Monday, January 25, 2010

Andre Bauer Apologizes ... To Animals?

In my roundup yesterday, I noted comments by South Carolina Lt. Gov. Andre Bauer which compared poor people to stray animals (both apparently will breed if you feed them). Today, he issued an apology ... of sorts:
"I never intended to tie people to animals," he said, before opting for a kinder animal metaphor: "If you have a cat, if you take it in your house and feed it and love it, what happens when you go out of town?"

Noting that he has raised money for a group that protects animals, Bauer also said he is "not against animals."

Okay, what? First, note that he apologizes for an animal comparison by proceeding to make the comparison again, with stray cats. But then, in the coup de grace, he makes it clear that he has nothing against animals. And you have to feel bad for the poor animals -- subjected to the indignity of being compared to poor people! It's rather horrible. And rather sociopathic of Lt. Gov. Bauer.*

* Okay, that was out of line. I'd like to apologize to the sociopath community; they don't deserve to be grouped with Bauer (see what I did there?).


joe said...

I think the point is he is not against animals, poor people are animals, therefore he is not against poor people.

Why must you make it sound slightly more horrific than it actually is?

Rebecca said...

If that's what he meant, why didn't he say it? His "apology" makes it sound like he thinks people will be offended on behalf of animals by the comparison. He should have said that human beings aren't animals and that we don't talk about people "breeding."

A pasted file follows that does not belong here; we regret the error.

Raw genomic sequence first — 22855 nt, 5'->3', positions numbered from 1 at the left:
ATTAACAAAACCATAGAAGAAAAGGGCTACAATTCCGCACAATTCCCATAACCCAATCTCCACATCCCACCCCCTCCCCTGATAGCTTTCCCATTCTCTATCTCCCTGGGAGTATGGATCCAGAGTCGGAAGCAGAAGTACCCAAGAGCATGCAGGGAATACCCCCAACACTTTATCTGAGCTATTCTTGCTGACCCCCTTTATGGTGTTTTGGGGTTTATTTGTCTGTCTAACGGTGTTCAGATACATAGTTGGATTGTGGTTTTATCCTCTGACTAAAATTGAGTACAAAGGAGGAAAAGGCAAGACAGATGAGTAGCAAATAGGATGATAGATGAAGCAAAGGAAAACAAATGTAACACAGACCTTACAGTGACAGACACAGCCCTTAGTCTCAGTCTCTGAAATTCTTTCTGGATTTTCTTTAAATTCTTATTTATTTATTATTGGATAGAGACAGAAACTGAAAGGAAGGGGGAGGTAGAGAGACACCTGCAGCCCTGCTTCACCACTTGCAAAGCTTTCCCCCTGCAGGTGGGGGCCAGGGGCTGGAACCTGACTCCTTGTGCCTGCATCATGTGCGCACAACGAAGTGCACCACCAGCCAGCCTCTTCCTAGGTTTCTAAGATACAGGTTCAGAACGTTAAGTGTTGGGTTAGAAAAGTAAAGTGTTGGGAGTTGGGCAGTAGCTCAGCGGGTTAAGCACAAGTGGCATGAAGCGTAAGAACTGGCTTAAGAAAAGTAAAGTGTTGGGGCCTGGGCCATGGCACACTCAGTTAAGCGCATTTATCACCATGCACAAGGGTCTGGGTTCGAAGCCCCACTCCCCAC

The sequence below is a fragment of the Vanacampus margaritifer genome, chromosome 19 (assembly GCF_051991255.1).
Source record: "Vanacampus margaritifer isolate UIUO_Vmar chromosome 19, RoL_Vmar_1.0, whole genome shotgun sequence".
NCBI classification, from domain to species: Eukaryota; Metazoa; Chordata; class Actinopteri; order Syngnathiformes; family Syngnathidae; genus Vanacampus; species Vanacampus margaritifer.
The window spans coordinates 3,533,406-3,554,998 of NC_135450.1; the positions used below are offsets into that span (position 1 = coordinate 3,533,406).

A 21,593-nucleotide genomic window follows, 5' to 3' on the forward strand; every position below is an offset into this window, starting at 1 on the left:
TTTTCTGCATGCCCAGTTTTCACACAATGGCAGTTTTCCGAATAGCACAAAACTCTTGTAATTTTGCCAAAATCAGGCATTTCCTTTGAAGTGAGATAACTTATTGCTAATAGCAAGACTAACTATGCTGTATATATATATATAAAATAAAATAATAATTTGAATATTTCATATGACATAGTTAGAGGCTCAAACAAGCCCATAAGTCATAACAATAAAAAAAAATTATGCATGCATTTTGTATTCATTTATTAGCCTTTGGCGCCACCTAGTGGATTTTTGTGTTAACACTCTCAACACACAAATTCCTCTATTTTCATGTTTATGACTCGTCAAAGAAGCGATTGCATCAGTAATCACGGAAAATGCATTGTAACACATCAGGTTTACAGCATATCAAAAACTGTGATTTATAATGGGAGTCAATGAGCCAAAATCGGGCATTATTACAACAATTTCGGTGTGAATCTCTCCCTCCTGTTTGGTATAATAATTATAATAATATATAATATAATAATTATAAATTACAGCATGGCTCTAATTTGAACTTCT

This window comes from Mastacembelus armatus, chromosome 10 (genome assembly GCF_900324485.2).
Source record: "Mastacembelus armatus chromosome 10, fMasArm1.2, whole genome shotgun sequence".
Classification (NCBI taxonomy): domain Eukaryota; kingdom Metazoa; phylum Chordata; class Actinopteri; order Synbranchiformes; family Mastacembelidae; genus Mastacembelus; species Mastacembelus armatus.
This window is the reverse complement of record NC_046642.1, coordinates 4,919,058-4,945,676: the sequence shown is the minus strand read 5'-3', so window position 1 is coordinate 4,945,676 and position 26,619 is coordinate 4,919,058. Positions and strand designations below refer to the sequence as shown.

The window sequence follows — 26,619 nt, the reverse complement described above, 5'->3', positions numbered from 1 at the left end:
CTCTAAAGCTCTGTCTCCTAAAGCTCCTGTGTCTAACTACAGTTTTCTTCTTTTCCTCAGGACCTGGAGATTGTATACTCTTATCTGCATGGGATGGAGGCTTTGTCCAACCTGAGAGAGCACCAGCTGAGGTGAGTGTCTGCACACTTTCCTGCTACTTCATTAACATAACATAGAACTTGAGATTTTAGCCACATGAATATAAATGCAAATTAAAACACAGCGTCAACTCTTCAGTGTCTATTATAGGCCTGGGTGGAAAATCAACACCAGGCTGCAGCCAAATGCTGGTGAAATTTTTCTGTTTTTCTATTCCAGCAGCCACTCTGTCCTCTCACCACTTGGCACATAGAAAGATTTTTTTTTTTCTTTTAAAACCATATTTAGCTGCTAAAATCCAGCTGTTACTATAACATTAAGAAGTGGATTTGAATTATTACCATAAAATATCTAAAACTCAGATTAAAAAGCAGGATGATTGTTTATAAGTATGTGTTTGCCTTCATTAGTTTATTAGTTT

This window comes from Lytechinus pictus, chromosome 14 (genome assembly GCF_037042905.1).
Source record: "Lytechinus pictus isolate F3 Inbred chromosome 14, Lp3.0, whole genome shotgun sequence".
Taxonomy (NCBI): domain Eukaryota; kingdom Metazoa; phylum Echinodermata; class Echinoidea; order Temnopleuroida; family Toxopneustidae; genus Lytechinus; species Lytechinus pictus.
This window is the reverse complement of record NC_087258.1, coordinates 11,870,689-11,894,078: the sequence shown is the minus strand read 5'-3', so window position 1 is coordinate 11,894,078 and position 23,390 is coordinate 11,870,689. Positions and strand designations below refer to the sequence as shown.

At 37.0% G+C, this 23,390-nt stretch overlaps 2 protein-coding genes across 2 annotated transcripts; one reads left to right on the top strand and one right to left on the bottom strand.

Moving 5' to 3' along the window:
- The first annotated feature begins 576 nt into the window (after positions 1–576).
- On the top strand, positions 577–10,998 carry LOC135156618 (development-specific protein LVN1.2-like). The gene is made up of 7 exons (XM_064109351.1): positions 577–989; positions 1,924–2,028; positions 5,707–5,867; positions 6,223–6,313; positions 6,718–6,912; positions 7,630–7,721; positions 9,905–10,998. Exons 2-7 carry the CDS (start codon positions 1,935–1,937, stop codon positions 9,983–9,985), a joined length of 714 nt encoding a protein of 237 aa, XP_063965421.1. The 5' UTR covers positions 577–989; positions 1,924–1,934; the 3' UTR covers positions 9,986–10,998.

joe said...


The thing about language is it depends on interpretation to give it meaning. And heck, it's not like I was defending the guy.

Also it's quite possible my first comment could be interpreted as tongue-in-cheek.

Superdestroyer said...

But shouldn't someone ask the question of why the birthrate of the poor is higher than the birthrate of the rich? Look up the birthrates during the great depression. They fell compared to preceding decades.

Shouldn't the first thing that poor people do is avoiding having children?

Why not ask the hard question instead of mocking the person who actually tried to ask the question.

Cory Gross said...

It is well-known that the best form of birth control is a strong social safety net. Without healthcare, welfare, pensions, etc., more children become more hands that can work and more people to take care of you when you're old (well, the ones that make it, also with poverty come higher infant mortality rates). When poor, children are a net economic asset.

However, when you're wealthy and have a good social safety net, children are a net economic loss. They are expensive and unnecessary. They become a luxury lifstyle choice and you have the option of only having one or two if that. The existence of birth control methods helps that. That is why the birthrate of progressive nations in Europe is so low.

So if whatshisface really wanted to do something about poor people breeding like rats... sorry, stray animals... sorry, cats... whatever... then maybe he should support a strong social safety network, universal healthcare, generous welfare, and guaranteed pensions.

joe said...

Superdestroyer, your comment is besides the point, since Bauer's thesis is that being fed ==> higher birthrates. Cory probably said it better but it's been my impression that places where starvation is a real issue have very high birthrates.

Superdestroyer said...


The feeding was an allusion to giving money and support to poor people breeds more poor people. Also, the idea could be that letting them skate on parental obligations.

Why shouldn't the parents be expect to act like parents if the government is paying them to be parents?

Sarah said...

I liked Robert Ariail's take. (Ariail was the cartoonist for The State newspaper in SC from before I was born through last year.)